A system of the latter type must have a relatively short reaction time (10-60 milliseconds) to achieve the desired degree of bag inflation. In addition, it is very important that (a) the generated gas be essentially non-toxic and non-corrosive; (b) the exothermic reaction occur at a controlled rate to avoid generation of excessive heat capable of weakening or burning the crash bag, or passenger; (c) the propellant composition must retain both stability and reactivity for relatively long periods of time under at least normal driving conditions, including a wide range of ambient temperatures; and (d) the amount of propellant, its packaging and the bag itself must be very compact, light and storable within a steering column and/or dash panel.

Currently, most crash bag propellants contain an azide salt, or similar component capable of producing nitrogen or other inert gas when reacted with an oxidizer component.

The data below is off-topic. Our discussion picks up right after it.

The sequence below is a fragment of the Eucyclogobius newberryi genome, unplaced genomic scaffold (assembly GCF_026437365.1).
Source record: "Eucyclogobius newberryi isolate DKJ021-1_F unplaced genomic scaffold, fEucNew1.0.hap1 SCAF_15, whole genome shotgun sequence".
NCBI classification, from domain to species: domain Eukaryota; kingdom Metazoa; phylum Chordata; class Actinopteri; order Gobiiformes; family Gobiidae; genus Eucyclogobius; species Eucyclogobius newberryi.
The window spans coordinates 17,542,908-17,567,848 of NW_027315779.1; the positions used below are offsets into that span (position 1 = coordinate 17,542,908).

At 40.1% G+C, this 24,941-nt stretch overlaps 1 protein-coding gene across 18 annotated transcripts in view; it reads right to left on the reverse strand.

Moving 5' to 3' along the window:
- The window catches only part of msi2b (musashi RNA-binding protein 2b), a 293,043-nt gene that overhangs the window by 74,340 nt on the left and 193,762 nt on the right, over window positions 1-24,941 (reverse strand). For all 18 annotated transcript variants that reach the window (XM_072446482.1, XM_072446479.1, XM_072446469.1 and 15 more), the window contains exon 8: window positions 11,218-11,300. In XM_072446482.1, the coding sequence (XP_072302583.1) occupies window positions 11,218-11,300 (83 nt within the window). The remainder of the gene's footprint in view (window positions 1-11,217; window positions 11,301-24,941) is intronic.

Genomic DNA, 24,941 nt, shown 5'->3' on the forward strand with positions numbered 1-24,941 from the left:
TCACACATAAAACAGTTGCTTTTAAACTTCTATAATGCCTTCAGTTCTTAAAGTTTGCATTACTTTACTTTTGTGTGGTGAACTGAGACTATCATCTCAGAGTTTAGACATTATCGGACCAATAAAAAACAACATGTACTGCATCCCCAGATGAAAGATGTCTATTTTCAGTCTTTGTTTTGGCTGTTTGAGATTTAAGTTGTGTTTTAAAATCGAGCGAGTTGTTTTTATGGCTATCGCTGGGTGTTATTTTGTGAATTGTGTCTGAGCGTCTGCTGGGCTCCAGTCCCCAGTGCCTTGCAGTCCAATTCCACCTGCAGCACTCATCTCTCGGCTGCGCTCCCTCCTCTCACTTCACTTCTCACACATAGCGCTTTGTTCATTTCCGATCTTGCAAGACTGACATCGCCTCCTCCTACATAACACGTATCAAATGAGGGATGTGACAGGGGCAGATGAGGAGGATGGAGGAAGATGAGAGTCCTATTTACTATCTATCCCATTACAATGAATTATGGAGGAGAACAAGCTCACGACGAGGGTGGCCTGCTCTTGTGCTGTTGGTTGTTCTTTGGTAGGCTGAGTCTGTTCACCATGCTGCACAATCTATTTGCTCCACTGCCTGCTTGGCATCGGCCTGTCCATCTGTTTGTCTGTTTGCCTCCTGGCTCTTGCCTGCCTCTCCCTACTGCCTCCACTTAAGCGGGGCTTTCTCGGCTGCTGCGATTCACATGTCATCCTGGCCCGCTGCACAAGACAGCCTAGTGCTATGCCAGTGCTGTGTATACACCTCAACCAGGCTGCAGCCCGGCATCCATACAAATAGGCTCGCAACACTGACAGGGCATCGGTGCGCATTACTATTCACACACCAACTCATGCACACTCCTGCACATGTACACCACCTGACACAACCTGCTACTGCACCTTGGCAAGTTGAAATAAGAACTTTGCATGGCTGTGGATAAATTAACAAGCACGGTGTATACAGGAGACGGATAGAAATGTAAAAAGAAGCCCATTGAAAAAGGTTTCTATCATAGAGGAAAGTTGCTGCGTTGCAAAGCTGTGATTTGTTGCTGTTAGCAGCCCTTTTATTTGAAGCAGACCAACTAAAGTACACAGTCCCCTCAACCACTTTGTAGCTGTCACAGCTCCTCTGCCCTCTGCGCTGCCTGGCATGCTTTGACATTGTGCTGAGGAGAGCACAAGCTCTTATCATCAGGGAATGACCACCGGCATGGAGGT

Propellants compositions known to the art include, for instance, an alkali metal azide combined with an alkali metal oxidant, with an amide or tetrazole (U.S. Pat. No. 3,912,561); silicon dioxide with an alkali or alkaline earth metal plus a nitrite or perchlorate (U.S. Pat. No. 4,021,275); an alkali metal azide with a metal halide (U.S. Pat. No. 4,157,648); a plurality of metal azides with metal sulfides, metal oxides and sulfur (U.S. Pat. No. 3,741,585); an alkali earth metal plus an azide with a peroxide, perchlorate or nitrate (U.S. Pat. No. 3,883,373); an alkali metal azide with a metal oxide (iron, titanium or copper) (U.S. Pat. No. 3,895,098); an alkali metal-or alkaline earth metal-azide with an oxidant consisting of iron oxide doped with up to 1 wt. % of nickel or cobalt oxide (U.S. Pat. No. 4,376,002); and an alkali-or alkaline earth metal-azide combined with an oxidant obtained by forming a metal hydrated gel of a suitable base and metal salt, which is thereafter dehydrated in the presence of a metal oxide of aluminum, magnesium, chromium, manganese, iron, cobalt, copper, nickel, cerium and various transition series elements (U.S. Pat. No. 4,533,416).